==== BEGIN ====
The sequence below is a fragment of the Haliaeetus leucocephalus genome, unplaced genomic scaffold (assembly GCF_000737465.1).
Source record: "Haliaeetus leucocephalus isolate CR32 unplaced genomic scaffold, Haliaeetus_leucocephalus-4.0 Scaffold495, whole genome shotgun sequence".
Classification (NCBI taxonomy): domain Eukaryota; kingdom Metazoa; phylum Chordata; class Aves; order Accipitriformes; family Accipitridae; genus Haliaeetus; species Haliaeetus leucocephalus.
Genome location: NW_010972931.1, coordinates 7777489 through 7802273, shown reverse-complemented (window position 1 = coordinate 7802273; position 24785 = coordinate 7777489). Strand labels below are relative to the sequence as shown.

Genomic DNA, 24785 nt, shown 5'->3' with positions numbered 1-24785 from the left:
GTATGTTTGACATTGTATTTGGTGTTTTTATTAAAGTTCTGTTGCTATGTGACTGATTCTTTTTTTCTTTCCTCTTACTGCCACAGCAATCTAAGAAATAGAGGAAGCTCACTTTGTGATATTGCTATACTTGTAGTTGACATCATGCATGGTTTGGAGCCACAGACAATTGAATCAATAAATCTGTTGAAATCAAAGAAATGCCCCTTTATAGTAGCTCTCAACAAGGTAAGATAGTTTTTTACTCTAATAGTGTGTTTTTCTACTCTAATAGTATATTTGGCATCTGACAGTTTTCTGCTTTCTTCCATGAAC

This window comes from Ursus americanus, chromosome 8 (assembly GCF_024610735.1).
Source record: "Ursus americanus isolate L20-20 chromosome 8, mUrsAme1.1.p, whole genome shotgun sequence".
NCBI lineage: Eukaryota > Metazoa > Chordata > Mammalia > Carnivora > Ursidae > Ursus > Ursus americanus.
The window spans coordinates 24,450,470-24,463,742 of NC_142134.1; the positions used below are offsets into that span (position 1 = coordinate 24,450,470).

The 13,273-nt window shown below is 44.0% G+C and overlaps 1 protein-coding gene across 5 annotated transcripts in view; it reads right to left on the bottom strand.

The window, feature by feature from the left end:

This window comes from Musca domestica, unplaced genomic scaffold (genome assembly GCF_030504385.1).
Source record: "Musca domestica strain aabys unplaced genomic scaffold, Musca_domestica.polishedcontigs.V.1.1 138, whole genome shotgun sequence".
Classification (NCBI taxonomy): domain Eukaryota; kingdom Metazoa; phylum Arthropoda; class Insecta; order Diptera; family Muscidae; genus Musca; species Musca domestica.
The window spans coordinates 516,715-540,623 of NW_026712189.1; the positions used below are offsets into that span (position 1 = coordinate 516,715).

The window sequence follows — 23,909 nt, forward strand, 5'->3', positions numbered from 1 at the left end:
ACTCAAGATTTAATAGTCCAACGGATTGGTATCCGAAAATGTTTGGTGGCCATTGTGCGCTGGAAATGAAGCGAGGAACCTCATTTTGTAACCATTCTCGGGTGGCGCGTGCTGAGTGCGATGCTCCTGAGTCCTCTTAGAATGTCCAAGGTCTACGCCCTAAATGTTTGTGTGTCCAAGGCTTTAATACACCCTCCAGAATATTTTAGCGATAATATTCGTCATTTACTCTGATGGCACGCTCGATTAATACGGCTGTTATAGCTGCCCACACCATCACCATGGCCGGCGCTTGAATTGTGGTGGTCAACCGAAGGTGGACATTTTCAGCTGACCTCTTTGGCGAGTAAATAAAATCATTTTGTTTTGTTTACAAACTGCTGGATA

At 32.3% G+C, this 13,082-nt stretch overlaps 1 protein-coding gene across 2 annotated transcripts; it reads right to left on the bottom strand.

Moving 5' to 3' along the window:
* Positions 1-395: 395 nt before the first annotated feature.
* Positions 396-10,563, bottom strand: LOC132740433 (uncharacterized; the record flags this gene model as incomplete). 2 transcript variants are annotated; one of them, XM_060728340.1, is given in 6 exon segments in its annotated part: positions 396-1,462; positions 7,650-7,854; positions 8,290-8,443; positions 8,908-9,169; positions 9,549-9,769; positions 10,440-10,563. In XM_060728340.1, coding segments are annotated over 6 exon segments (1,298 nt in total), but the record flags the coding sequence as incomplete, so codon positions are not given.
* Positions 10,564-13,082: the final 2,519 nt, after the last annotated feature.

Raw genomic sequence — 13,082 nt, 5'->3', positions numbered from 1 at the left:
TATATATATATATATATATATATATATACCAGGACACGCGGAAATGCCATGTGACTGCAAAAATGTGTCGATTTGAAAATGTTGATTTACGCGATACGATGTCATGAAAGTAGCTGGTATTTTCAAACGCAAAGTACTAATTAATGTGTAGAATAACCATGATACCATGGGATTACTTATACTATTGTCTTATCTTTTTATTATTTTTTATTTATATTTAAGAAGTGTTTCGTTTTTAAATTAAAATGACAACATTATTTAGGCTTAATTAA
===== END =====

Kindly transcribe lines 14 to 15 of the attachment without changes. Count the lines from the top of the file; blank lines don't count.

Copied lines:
Source record: "Musca domestica strain aabys unplaced genomic scaffold, Musca_domestica.polishedcontigs.V.1.1 138, whole genome shotgun sequence".
Classification (NCBI taxonomy): domain Eukaryota; kingdom Metazoa; phylum Arthropoda; class Insecta; order Diptera; family Muscidae; genus Musca; species Musca domestica.